WILLISTON – With a renewed focus on highway safety and reducing the number of highway deaths in the state, the Vermont State Police have committed to increasing trooper visibility along Interstate 89. Unfortunately, without a budget increase to go along with this new stepped up speed trap system, troopers are having to get creative in getting drivers to slow down.
“The first thing we did was to increase the number of vehicles present up and down the I-89 corridor, but unfortunately we were not able to increase the number of trooper hours, so we just stationed empty vehicles at specific locations and hoped no one would notice,” said Sergeant Anne D’Couvre.
When the division realized that it needed those empty cars for official business, troopers began to construct faux vehicles out of other materials.
“Originally we were constructing decoy vehicles out of the thousands of excess Amazon.com boxes that were lying around our homes, and that worked for a time. Unfortunately this is Vermont, and cardboard doesn’t last long outdoors, no matter how much shellac you get on there. But then someone had the idea to construct police vehicles out of hay and paint them to look like the real thing. From a distance cars can’t tell the difference, and all we have to do is go around about once a month and restuff them. Kind of fluff them up a bit. It’s working great, and saving us a ton of money.”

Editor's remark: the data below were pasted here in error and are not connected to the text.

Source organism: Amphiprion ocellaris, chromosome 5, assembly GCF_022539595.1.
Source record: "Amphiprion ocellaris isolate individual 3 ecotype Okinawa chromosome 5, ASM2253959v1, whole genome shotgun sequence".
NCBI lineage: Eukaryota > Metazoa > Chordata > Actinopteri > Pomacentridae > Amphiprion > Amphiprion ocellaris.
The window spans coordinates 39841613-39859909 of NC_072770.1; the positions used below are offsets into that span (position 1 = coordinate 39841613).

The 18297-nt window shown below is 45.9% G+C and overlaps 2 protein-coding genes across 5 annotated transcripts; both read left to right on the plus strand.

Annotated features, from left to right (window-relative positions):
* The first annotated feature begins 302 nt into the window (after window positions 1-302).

These decoy hay vehicles are estimated to have saved between zero and two thousand lives on the road in 2018 alone, leading the State Police to look into other creative measures for increasing effectiveness on a decreasing budget. Following the success of the hayhicles D’Couvre says she will be experimenting in the spring with a state trooper that is actually four raccoons sitting on top of each other’s shoulders.
I only read these things for the names: “Anne D’Couvre” — “undercover.” Got it. But I wonder if they keep the hayhicles in barnacles?